|Previous Section||Back to Table of Contents||Lords Hansard Home Page|
Lord Simon of Glaisdale: Would the noble Lord not accept that, if the tax varying power is answered in the White Paper in the affirmative, it is liable, whatever it says in the White Paper, which has no statutory authority, to misinterpretation by those who do not want a limited parliament in Scotland?
Lord Mackie of Benshie: I think the White Paper and all the people who will be talking about the White Paper throughout Scotland will explain fully what is meant. If you are going to put more into this Bill, which is a simple Bill about a referendum, you are only going to confuse the issue.
Lord Renton: We are really concerned here with the exact meaning of certain important words. I hope that the government spokesman when replying to this interesting debate will tell us in the first place exactly what the Government think the expression "tax varying" means. I would have thought that prima facie it means the power to alter existing taxes only and no power to introduce any kind of new tax. Perhaps the government spokesman would let us know whether that is so.
Personally I hope there is no parliament with any tax varying powers and that people will vote that way, but if they are to be voting on this at all I think they would expect to be able to vote for a parliament to raise or lower existing taxes and to introduce new ones. The word "varying" may or may not mean that. I think we should be told what it means. But because of the uncertainty I really do not think it ought to remain in the Bill.
The question is: what should be put in its place? I am sorry to have to say, because I have an immense regard for the noble and learned Lord, Lord Simon of Glaisdale, and immense gratitude to him for the support that he always gives to the improvement of the wording of statutes, that I am a bit worried about his alternative, which concerns limited power--it does not say in what way it is limited--to raise or lower basic rates of income tax. Of course it must be my ignorance but I do not know how a basic rate of taxation differs from any other rate of taxation. If there is a difference perhaps we should be told. But I do not find it satisfactory to have that phrase. I do not think that people would understand it well enough and it does raise a doubt as to the meaning of the expression "limited power".
Now I come to the alternative proposed by the noble Earl, Lord Perth and the noble Lady, Lady Saltoun of Abernethy. They suggest that there should be power to raise or lower taxes. That sounds fine and I would prefer it to "tax varying", but we have to bear in mind that, unless I am wrong, it would not include a power to introduce new taxes unless--and it is arguable--the word "raise" is itself ambiguous. It may be that we use in ordinary conversation the expression "raising taxes". We do not necessarily mean increasing taxes; we mean the power to tax, and that includes the power to impose new taxes. So it may be that the amendment moved by the noble Earl meets the requirements in its ambiguity: in other words it includes the power to raise existing taxes and the power to introduce new ones.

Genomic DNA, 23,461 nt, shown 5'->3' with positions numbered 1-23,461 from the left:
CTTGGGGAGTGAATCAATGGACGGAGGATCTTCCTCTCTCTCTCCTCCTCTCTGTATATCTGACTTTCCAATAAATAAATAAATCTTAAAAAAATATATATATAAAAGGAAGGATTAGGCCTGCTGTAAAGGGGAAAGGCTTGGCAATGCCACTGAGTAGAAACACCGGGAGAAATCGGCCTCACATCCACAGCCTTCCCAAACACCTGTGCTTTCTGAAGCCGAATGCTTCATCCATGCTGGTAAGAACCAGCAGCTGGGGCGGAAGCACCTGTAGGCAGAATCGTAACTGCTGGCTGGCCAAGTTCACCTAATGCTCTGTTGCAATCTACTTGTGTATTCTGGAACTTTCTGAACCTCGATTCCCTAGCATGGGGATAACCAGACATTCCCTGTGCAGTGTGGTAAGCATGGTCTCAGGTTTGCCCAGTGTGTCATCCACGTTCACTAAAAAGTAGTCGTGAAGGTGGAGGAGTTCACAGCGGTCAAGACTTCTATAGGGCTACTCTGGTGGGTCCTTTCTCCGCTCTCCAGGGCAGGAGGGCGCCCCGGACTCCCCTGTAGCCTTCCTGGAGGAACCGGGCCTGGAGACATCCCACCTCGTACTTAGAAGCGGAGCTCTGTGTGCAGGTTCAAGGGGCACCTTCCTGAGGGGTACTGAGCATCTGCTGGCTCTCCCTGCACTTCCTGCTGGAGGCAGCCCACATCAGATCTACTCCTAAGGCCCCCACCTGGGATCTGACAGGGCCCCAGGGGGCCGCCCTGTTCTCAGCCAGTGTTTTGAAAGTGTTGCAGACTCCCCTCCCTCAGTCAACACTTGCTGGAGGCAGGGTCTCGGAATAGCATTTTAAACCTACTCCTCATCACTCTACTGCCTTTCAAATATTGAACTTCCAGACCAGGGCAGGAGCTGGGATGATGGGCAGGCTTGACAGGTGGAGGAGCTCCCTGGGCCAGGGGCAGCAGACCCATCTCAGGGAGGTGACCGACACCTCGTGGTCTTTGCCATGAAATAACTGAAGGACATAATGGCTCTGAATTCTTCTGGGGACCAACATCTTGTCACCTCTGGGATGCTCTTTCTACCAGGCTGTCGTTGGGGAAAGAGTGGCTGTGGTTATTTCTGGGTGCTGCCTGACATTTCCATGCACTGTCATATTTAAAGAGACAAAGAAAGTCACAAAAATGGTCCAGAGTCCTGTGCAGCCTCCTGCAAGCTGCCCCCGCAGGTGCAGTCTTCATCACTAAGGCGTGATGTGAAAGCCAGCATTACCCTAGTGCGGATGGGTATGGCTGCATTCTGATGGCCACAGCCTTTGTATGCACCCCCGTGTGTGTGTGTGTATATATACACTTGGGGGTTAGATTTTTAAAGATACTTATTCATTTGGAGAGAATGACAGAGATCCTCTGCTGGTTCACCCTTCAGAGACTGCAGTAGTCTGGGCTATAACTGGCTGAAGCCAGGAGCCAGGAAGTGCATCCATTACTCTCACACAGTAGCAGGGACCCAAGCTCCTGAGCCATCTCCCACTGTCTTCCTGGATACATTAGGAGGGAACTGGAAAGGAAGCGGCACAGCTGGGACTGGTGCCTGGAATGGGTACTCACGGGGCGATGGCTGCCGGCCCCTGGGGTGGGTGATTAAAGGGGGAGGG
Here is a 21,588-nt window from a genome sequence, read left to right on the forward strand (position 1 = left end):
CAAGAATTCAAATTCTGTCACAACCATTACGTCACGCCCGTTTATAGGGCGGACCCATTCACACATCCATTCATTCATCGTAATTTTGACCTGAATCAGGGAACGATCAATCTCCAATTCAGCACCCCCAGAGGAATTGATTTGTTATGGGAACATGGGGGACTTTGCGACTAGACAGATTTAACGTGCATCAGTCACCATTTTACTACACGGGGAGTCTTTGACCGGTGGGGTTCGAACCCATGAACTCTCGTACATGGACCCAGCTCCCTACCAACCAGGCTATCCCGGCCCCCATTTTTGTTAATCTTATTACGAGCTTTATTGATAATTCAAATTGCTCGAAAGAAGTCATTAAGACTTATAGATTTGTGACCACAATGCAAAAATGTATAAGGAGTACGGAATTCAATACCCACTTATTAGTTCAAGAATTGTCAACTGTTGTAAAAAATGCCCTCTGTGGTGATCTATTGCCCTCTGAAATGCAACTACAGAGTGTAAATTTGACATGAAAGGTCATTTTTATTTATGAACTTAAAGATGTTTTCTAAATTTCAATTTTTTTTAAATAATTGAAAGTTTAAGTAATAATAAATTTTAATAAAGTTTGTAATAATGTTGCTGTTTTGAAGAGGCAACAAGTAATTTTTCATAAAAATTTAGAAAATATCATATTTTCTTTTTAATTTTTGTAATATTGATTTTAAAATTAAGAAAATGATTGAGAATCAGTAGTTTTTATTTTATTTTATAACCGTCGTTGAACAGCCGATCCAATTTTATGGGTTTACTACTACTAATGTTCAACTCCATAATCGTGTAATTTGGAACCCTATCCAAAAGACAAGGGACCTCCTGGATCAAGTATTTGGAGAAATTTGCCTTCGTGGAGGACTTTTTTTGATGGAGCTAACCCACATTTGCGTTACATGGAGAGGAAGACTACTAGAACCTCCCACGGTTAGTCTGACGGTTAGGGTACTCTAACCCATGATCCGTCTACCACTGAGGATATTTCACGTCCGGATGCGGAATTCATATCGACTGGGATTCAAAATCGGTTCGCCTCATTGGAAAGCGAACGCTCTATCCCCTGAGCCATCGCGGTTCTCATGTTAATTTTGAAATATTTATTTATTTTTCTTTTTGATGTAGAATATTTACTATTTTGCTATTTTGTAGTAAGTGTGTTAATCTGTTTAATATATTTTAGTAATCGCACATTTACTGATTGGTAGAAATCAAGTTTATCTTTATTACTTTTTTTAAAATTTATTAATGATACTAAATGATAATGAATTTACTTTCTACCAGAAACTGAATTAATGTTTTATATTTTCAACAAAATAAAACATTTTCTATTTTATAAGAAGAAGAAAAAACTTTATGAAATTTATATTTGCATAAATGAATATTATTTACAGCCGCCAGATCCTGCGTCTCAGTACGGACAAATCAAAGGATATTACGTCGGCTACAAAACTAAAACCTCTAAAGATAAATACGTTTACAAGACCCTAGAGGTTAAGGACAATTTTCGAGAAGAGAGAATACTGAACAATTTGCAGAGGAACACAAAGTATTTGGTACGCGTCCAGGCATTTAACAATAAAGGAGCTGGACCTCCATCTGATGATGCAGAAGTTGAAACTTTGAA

Lord Rees: I rise with a certain diffidence to intervene in this debate because I am very conscious of the stern rebuke from the noble Lord, Lord Thomas, about shilly-shallying and also of the stern rebuke of the noble Lord, Lord Taylor of Gryfe, for whom I have warm regard, that we should exercise a certain self discipline. Perhaps I may say at the outset that if the debate has gone a little wide on this amendment and on earlier amendments it is entirely brought on by the approach of the Government to this very important piece of legislation. Had the Government produced either a White Paper or preferably produced and taken through both Houses a Bill to introduce devolution, then we would know exactly what it is we are to consider and what we are to commend to our fellow countrymen in England, Scotland and Wales. As it is, we are left almost totally in the dark. The debate has gone a little wide, therefore, because before we know exactly the powers, scope and mechanism of the referendum we must guess a little bit about what will be the proposals on which the people are to be asked to vote.
This is a particularly important question which is raised by the amendment of the noble and learned Lord, Lord Simon of Glaisdale, regarding taxing powers, because taxing powers are fundamental to the structure and organisation of the contribution of any legislative body. Some hints have been made at various points over the past few months by the Prime Minister, and indeed beforehand when he was Leader of the Opposition. We understand that even a Prime Minister with such a powerful majority as he evidently has in another place really must not presume too far. After all, he cannot